How Icelandair is reinventing in-flight entertainment

Ever been bored at 35,000 feet and thought: "I know what would liven up this tedious flight; live theatre performed by the cabin crew"?

Of course you have. And now your prayers have been answered by none other than Icelandair, which has announced what is perhaps the biggest shake-up of in-flight entertainment since someone stuck a television screen to the back of a chair. Who needs Wi-Fi when you've got am-dram (amateur dramatics)?

The "immersive" in-flight performance is part of a new initiative by the airline, which aims to bring to the fore Icelandic culture as part of its 80th anniversary celebrations this September.

As well as theatre at 35,000 feet, the airline will also offer passengers travelling between Europe and the US a free stopover in Iceland. Those upgrading to the 'Stopover Pass' will be automatically entered into a ballot, which could see them win tickets for a range of performances in Iceland; from private gigs in a local's front room to backstage passes at a music festival.

The play's "opening flight" (see what they did there?) will be performed on September 8, 2017. According to the airline, it will be a three-part performance: act one will take place on the London to Keflavík leg; act two will happen at Keflavík Airport; and the final act will unfold between Keflavík and New York.

The carrier is being coy as to the plot. In fact, it sounds like the story is still something of a work in progress. However, it has released a promotional video (below) to tease the performance. 

"The first performance will be an immersive experience transporting passengers from 1937 right through to the present and may even look to the future, all on one transatlantic flight from London to New York via Iceland," said Icelandair's CEO, Birkir Hólm Guðnason, vaguely.

"The story is being developed currently with our immersive theatre partners and is taking inspiration from our staff and passengers from across the decades."

If the mile-high play is a success, the show may be repeated on other flights. But that's a big if, surely? As anyone who has crept the boards will tell you, acting is a tough business; keeping a live audience entertained for several hours is hard enough at the best of times, but when you've also got to serve drinks, give safety announcements and sell duty free – well, it sounds more than a bit ambitious.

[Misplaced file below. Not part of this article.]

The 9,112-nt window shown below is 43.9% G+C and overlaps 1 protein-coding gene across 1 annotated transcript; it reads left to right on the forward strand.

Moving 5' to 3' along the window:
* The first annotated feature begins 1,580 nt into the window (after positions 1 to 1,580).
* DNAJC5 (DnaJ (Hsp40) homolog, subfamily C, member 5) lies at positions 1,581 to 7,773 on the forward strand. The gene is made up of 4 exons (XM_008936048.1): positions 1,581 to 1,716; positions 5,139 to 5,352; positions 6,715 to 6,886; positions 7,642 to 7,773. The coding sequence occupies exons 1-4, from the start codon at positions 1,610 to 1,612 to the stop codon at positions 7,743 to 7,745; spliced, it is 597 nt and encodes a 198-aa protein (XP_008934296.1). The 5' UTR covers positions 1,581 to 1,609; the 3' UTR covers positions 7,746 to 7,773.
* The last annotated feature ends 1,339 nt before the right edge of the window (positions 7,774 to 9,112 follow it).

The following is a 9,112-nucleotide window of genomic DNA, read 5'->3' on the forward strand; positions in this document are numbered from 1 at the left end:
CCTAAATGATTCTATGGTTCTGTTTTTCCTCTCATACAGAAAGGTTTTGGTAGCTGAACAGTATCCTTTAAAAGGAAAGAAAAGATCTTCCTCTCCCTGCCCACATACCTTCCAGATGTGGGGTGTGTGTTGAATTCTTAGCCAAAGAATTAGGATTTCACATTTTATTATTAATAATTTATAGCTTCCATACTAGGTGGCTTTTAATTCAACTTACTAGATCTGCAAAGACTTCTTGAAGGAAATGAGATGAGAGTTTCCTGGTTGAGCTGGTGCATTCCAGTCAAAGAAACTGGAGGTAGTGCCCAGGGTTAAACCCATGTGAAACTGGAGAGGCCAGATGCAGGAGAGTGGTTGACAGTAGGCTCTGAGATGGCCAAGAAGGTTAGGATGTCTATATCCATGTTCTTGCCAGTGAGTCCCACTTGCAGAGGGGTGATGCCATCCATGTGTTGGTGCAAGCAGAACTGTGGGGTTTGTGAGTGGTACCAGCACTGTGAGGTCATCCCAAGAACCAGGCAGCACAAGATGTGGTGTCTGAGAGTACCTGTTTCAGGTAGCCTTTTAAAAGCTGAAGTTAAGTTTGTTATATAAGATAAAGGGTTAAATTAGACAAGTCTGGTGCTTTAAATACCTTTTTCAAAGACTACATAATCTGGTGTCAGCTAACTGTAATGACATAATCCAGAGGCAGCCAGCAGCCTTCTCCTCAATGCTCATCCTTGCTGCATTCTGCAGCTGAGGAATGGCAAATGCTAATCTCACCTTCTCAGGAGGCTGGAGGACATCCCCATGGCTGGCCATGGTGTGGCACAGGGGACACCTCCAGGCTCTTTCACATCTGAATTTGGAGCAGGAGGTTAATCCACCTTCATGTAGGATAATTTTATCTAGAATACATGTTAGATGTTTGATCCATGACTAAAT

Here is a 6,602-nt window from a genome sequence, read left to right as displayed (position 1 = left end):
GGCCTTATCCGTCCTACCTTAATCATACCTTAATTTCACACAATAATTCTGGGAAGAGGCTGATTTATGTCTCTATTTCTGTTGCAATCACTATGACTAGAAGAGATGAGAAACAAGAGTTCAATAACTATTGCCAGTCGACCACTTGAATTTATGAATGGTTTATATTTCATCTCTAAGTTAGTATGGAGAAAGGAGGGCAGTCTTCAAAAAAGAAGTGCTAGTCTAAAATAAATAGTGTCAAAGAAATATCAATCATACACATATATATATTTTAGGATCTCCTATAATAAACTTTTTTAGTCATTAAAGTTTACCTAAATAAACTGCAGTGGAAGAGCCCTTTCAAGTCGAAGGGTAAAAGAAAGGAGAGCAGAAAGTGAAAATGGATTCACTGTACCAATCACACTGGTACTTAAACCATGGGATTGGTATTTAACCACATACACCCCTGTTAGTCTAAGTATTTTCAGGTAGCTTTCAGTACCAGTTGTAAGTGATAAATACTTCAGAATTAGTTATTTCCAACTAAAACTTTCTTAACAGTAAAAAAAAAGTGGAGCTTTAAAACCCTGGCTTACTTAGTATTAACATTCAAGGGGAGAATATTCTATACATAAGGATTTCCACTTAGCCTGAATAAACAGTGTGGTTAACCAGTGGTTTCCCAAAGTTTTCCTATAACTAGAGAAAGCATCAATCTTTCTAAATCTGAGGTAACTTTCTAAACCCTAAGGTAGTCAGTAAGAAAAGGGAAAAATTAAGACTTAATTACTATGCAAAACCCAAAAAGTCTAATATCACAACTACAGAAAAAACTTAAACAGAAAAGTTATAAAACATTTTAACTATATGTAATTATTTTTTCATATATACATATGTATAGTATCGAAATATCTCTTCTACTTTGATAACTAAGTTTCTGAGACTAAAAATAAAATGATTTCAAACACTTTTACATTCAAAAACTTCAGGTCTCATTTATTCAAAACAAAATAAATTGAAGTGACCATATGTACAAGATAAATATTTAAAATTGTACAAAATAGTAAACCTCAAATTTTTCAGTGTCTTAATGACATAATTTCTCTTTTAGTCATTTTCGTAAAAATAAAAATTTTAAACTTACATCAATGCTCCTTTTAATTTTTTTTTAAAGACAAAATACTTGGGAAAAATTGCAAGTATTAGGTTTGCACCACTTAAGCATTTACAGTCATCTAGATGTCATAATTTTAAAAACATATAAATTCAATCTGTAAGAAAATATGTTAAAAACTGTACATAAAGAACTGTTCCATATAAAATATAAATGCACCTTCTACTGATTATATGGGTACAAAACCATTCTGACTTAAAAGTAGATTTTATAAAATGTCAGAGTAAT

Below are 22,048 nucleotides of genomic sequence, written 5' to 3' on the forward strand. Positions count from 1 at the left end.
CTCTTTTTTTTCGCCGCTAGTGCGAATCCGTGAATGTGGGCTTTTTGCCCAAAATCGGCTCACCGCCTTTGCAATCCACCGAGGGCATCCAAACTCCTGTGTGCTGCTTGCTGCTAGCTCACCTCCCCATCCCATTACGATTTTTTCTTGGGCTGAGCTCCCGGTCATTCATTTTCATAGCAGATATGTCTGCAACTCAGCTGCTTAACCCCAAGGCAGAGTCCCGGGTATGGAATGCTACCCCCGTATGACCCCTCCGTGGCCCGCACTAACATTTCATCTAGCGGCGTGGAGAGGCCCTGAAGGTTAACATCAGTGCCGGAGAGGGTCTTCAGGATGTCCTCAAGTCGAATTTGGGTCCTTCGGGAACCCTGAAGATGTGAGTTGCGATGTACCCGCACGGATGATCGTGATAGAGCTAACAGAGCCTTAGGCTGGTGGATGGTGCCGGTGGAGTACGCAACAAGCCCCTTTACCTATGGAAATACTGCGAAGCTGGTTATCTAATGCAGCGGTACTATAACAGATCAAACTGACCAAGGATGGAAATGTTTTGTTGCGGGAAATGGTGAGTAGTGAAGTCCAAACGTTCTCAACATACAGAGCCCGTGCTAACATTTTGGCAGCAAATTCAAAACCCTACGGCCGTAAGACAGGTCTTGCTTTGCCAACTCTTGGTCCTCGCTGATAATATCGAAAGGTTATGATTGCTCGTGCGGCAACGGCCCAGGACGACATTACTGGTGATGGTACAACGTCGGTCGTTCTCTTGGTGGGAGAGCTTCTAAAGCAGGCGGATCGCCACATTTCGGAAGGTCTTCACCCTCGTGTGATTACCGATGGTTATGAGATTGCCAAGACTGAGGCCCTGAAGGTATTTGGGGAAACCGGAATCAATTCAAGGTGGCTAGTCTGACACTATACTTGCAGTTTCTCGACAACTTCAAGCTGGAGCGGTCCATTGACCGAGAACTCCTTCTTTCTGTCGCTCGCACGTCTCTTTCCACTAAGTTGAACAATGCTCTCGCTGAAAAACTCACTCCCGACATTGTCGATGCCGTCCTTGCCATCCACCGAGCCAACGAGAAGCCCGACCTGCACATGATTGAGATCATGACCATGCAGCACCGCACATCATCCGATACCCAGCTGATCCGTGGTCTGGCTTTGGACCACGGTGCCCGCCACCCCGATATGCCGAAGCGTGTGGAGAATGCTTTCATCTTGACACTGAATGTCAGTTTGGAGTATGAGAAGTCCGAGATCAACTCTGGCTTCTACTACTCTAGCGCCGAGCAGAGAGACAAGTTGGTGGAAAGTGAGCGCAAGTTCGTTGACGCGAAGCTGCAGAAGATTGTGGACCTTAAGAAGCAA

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Perhaps, but Icelandair said that it has every confidence in its staff, many of whom work in the arts during their spare time. Cabin crew have also been given professional tutelage, we are told.

"We invested in our staff and offered them an innovative stage school training, where they learnt immersive theatre techniques to add to their repertoire of skills," said Guðnason.Free tickets for the "first flight" are being given away in a ballot; would-be passengers just have to register their interest on the airline's website and cross their fingers. Successful applicants will win return flights from London to New York, including an overnight stay in the Big Apple, a two-night stay in Iceland and $700 spending money.

Icelandair claims the decision to offer theatre at 35,000 feet came on the back of research that found 52 per cent of fliers are susceptible to boredom in the air. But what about the 48 per cent who aren't? They'll have to endure something they didn't sign up for. 

The carrier is confident the performance will capture the imaginations of everyone on board. However, it assured that the play is being designed so passengers don't feel they are being held captive in an Icelandic am-dram society a mile above the Atlantic.

"We are planning the narrative flow carefully to ensure that the audience can opt in to the experience and how much they engage with it is down to them," said a spokesperson for the airline. "For example there might be audio/props/tech to engage with to continue the story in moments of downtime from actual performers."

The Telegraph, London

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